My favorite programming interview questions

It’s common for companies to have a set of technical questions to perform at programming interviews. We may have a set of generic questions, and also questions specific to the language and technologies we use. Having this script of questions is great for having a common ground between different interviews. If we always ask the same questions, it’s easier to compare candidate performances.

With time I’ve came up with my own set of questions. I have a different style. I favour open questions that let the candidates talk freely about their past experiences.

Software engineering KPIs

What would be a good set of key performance indicators for engineering projects and teams? We’re usually accustomed to see KPIs in a business context, and more used by sales, marketing, product squads. But I believe that the exercise of figuring out KPIs is very important. We’re talking about measuring our performance with simple numbers. Is that possible at all?

If we do figure it out, we’d have some kind of software development metrics dashboard. That would have value by itself. We could see were we’re at, we’re we going and the impact or correlation between KPIs,

But it’s very difficult to measure productivity in software engineering teams. Having the work mostly being creative makes the modeling it as numbers pretty tricky. We may look to KPIs that only reflect volume, but neglect to consider added value. The typical lines of code metric comes to mind.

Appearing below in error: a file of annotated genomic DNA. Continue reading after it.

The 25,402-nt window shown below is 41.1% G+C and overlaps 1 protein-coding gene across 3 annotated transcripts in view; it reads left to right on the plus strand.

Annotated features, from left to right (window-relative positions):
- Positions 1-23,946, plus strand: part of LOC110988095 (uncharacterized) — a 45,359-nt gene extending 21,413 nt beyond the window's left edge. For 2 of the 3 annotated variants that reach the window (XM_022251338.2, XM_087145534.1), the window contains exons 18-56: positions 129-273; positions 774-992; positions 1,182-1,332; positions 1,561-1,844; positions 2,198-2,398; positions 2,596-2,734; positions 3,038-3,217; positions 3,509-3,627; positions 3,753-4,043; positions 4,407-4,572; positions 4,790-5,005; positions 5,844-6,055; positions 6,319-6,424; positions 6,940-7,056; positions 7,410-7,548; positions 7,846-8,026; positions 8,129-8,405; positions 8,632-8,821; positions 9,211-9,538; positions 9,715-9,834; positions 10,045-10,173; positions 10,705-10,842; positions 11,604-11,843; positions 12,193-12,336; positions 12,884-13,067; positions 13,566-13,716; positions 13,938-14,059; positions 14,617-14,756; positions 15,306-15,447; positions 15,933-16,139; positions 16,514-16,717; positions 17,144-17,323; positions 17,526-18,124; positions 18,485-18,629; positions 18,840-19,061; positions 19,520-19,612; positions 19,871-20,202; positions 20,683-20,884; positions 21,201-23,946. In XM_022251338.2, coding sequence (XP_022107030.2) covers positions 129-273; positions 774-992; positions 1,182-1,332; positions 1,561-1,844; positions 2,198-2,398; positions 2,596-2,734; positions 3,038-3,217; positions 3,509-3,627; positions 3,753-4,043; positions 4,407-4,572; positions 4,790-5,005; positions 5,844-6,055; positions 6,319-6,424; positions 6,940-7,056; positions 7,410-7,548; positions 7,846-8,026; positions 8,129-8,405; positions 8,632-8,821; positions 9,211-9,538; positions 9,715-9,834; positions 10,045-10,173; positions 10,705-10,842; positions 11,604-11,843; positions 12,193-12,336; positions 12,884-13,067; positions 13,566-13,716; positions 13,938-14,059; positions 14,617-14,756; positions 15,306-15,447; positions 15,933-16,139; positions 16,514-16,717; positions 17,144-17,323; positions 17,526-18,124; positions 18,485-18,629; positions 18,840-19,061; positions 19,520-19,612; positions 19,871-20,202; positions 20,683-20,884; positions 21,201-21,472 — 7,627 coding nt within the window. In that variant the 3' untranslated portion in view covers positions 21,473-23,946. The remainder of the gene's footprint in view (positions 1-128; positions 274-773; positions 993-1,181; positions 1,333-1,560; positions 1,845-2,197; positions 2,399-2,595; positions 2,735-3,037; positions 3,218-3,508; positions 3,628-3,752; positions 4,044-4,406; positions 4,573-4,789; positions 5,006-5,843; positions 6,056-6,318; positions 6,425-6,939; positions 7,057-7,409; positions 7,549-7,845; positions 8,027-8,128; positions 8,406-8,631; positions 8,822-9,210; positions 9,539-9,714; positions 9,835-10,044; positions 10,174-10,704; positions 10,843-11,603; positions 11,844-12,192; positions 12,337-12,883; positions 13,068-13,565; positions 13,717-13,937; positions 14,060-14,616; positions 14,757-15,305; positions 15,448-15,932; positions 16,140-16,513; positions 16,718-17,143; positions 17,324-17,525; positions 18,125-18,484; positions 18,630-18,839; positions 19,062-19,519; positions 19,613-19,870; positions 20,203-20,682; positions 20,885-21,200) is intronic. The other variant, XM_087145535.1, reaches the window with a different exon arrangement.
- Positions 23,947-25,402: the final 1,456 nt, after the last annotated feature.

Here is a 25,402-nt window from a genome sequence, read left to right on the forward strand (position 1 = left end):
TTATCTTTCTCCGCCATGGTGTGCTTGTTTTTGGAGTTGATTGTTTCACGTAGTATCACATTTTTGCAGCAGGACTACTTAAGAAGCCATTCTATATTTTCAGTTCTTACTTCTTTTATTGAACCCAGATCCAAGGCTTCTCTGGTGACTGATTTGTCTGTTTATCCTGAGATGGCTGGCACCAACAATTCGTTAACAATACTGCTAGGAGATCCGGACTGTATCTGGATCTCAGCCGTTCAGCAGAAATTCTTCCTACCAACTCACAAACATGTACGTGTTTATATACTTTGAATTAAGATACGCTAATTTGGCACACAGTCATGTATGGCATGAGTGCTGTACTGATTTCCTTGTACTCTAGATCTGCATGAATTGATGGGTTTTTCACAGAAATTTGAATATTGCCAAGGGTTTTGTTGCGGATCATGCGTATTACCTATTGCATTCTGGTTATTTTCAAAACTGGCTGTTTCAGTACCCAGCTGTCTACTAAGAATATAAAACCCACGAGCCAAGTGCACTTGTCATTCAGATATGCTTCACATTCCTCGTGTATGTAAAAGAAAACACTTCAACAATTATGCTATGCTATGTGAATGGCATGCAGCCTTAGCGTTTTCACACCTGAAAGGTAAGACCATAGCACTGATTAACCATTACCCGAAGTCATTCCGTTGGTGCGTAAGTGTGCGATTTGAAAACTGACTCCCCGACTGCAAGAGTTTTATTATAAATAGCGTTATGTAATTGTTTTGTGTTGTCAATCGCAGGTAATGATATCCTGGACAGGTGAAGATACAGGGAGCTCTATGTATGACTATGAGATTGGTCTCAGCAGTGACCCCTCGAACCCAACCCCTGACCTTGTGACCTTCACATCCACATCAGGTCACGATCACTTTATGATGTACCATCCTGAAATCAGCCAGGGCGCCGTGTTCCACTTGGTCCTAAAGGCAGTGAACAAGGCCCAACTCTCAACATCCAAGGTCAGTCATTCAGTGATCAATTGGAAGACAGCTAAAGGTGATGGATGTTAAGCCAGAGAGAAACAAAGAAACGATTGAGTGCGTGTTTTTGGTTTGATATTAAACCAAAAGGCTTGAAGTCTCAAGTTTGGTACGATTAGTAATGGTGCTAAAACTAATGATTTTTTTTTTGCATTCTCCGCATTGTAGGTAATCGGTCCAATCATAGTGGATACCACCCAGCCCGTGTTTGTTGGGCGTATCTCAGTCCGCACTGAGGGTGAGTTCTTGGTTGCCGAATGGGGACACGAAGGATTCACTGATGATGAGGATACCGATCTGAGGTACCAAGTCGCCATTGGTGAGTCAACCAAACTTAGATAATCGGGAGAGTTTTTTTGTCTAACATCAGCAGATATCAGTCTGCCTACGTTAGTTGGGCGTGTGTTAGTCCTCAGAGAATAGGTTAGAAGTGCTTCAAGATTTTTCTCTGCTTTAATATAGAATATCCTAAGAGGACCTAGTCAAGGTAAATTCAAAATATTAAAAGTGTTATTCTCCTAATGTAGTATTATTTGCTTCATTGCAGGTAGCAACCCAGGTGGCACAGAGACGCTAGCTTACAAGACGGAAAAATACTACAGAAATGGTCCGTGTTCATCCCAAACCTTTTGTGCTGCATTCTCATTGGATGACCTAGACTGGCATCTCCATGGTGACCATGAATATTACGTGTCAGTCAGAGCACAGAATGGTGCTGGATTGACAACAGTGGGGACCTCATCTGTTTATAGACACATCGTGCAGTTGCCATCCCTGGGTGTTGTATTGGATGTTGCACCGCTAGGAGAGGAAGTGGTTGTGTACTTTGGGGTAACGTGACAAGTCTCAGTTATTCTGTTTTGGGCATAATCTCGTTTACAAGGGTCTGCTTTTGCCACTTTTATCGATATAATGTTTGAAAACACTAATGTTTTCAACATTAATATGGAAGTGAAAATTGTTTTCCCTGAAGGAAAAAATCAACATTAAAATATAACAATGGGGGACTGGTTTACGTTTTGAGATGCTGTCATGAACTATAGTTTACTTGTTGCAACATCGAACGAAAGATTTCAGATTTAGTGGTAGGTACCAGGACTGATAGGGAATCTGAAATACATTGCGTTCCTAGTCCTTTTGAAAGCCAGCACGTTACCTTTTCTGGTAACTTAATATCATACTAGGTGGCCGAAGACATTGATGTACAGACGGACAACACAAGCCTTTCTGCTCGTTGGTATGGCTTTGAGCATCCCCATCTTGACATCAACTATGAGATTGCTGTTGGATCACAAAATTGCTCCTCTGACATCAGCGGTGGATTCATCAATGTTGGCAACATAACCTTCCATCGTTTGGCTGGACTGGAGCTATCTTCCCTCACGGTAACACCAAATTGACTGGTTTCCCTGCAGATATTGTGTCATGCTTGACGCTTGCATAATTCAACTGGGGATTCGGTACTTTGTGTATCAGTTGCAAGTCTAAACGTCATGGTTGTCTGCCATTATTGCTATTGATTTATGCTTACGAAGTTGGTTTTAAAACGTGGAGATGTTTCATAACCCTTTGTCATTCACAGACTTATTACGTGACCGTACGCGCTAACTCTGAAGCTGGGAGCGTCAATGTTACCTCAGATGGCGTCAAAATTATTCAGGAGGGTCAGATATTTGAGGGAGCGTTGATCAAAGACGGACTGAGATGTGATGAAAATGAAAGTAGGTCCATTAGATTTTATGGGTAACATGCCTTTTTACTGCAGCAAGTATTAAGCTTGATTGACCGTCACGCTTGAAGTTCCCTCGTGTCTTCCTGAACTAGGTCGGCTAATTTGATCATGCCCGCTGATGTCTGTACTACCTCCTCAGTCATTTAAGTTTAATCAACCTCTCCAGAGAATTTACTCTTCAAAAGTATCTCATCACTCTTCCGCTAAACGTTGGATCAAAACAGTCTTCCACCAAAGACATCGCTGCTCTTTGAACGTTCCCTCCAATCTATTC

Decision log: result based APIs

I usually advocate for building APIs that have the top level service classes/functions returning results. It’s common to return a value directly, but many times I feel the necessity of returning more things. It can be an error when something goes wrong, or even additional metadata that add information to the returned value.

This is a decision log that discuss if we should use this technique.

Developer speed versus team speed

I was always very focused on speed and productivity, but mostly from my point of view. Developing features fast and with quality is still one of my favorite problems to solve. But now that I’m more of a manager, I have to deal with new insights. How can I balance developers that are so fast that they slow the team down?

Usually developers frown on processes. They want to be left alone working on their tasks and concentrated. And indeed that’s the best use of their time. The problems arise when we have several developer threads working in parallel and we need to sync them. So a new favorite problem to solve is how to make developers productive individually while potentiating the team and the overall output of the team. But for that… I need processes.

Suffering as a source of progress

While reading Atomic Habits I stumbled on a phrase that got me thinking on my goals as a team leader: “Suffering is the source of progress.”

I’ve worked on several projects where the suffering was seen as usual. It was so usual that the developers didn’t even question it at all. I still see it happening to this day even on healthy teams and projects. There’s this thing that happens that causes suffering somehow, but we’re all so used to it that we just take it as is without questioning.